Voices from the floor what the delegates said
“We’re here because we see this corridor of trade as being a core market for us,” said Darren Lemon, general manager of Eircom UK, based in Belfast. Mr Lemon said Eircom had been involved in the British Irish Chamber from its inception, viewing the group as a “business community”.
His Dublin-based colleague, Ronan Kneafsey, managing director of Eircom Business, said the company wants to grow its business in the UK and saw opportunities in the conference. Both said the uncertainty created by David Cameron’s referendum pledge “probably” wouldn’t harm business too much. Mr Lemon said existing channels should be “robust enough” to withstand such wobbles.
Bob Doyle travelled from London for the event, hoping it would help him to build links between the city and Irish companies. As senior business development manager with promotional organisation London Partners, Mr Doyle works with Irish businesses that want to invest in London.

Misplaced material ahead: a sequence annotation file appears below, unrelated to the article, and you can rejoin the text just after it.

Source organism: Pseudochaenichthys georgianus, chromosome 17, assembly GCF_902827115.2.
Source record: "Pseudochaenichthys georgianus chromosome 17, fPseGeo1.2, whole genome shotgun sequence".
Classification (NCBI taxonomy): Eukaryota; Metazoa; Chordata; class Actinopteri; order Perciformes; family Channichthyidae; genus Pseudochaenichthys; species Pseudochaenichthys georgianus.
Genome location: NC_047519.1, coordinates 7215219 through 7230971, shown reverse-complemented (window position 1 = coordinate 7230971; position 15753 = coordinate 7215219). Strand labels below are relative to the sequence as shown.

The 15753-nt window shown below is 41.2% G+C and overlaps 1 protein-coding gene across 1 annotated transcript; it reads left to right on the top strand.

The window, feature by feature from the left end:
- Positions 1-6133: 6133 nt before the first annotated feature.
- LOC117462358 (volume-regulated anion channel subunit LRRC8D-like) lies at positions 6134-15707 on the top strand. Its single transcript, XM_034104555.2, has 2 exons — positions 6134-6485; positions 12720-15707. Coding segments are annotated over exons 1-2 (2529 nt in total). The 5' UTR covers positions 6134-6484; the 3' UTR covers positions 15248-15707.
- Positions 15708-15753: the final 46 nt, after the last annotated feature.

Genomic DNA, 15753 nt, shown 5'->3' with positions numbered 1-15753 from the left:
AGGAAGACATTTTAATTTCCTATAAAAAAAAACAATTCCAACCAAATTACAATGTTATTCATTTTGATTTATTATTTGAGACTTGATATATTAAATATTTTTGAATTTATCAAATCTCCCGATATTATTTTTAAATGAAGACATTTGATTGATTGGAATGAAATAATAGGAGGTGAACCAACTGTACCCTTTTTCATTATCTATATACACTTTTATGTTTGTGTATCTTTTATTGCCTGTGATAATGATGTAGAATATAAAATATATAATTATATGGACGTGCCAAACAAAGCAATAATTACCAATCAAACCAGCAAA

“It’s mainly about trying to scale up the business,” he said, adding that Irish companies “feel welcome” in the UK.
He has noted a recent uplift in business development within the Irish ICT and creative sectors and is hoping the Chamber will host more sector-focused events.
“We’re experiencing a tech boom in London at the moment. There are great opportunities for Irish SMEs.”
Dublin-based GlaxoSmithKline vice-president and general manager Aidan Lynch , said his company, as one of the biggest UK businesses in the Republic, had pushed for the creation of a body such as the chamber for quite some time. He hopes the organisation and its events will help the employees of British companies to “recognise the scale” of what they do in Ireland, as well as enhancing Ireland’s reputation in general.
Neither he nor his Cork-based colleague, GSK director Jim McGrath, expect Mr Cameron’s referendum move to have a big impact on investment decisions.
However, Fergal Boland, an Irish management consultant based in England, believes British companies that want to be guaranteed an EU presence will now look at relocating.
“It might just make people think, ‘we should prepare for this’,” he said.